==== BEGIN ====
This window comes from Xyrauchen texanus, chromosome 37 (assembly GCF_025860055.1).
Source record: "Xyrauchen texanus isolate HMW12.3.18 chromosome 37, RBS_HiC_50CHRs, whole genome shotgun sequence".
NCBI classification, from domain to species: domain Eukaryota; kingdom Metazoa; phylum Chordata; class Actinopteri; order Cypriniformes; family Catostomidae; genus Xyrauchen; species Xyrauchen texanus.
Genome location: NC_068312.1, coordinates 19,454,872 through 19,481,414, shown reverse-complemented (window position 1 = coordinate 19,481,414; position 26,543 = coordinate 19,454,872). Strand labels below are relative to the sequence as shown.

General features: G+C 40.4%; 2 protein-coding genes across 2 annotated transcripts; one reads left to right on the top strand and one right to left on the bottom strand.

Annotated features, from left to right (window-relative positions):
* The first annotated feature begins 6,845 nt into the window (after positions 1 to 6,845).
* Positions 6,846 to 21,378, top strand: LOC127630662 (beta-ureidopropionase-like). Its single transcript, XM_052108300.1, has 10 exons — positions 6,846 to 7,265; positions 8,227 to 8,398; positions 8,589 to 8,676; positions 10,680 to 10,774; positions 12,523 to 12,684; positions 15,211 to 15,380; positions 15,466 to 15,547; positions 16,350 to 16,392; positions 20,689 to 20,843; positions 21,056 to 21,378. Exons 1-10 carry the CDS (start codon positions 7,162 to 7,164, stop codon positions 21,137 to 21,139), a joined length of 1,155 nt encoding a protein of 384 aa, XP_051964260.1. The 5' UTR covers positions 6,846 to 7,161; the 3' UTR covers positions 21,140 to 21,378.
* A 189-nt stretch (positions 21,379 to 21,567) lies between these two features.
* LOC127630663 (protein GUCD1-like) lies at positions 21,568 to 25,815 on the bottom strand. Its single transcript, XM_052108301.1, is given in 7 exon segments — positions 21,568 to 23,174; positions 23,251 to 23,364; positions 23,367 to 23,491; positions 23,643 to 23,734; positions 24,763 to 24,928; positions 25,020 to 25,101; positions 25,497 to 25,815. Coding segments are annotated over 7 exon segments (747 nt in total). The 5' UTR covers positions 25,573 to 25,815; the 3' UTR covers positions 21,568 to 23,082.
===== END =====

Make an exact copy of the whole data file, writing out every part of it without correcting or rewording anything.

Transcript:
This window comes from Xyrauchen texanus, chromosome 37 (assembly GCF_025860055.1).
Source record: "Xyrauchen texanus isolate HMW12.3.18 chromosome 37, RBS_HiC_50CHRs, whole genome shotgun sequence".
NCBI classification, from domain to species: domain Eukaryota; kingdom Metazoa; phylum Chordata; class Actinopteri; order Cypriniformes; family Catostomidae; genus Xyrauchen; species Xyrauchen texanus.
Genome location: NC_068312.1, coordinates 19,454,872 through 19,481,414, shown reverse-complemented (window position 1 = coordinate 19,481,414; position 26,543 = coordinate 19,454,872). Strand labels below are relative to the sequence as shown.

General features: G+C 40.4%; 2 protein-coding genes across 2 annotated transcripts; one reads left to right on the top strand and one right to left on the bottom strand.

Annotated features, from left to right (window-relative positions):
* The first annotated feature begins 6,845 nt into the window (after positions 1 to 6,845).
* Positions 6,846 to 21,378, top strand: LOC127630662 (beta-ureidopropionase-like). Its single transcript, XM_052108300.1, has 10 exons — positions 6,846 to 7,265; positions 8,227 to 8,398; positions 8,589 to 8,676; positions 10,680 to 10,774; positions 12,523 to 12,684; positions 15,211 to 15,380; positions 15,466 to 15,547; positions 16,350 to 16,392; positions 20,689 to 20,843; positions 21,056 to 21,378. Exons 1-10 carry the CDS (start codon positions 7,162 to 7,164, stop codon positions 21,137 to 21,139), a joined length of 1,155 nt encoding a protein of 384 aa, XP_051964260.1. The 5' UTR covers positions 6,846 to 7,161; the 3' UTR covers positions 21,140 to 21,378.
* A 189-nt stretch (positions 21,379 to 21,567) lies between these two features.
* LOC127630663 (protein GUCD1-like) lies at positions 21,568 to 25,815 on the bottom strand. Its single transcript, XM_052108301.1, is given in 7 exon segments — positions 21,568 to 23,174; positions 23,251 to 23,364; positions 23,367 to 23,491; positions 23,643 to 23,734; positions 24,763 to 24,928; positions 25,020 to 25,101; positions 25,497 to 25,815. Coding segments are annotated over 7 exon segments (747 nt in total). The 5' UTR covers positions 25,573 to 25,815; the 3' UTR covers positions 21,568 to 23,082.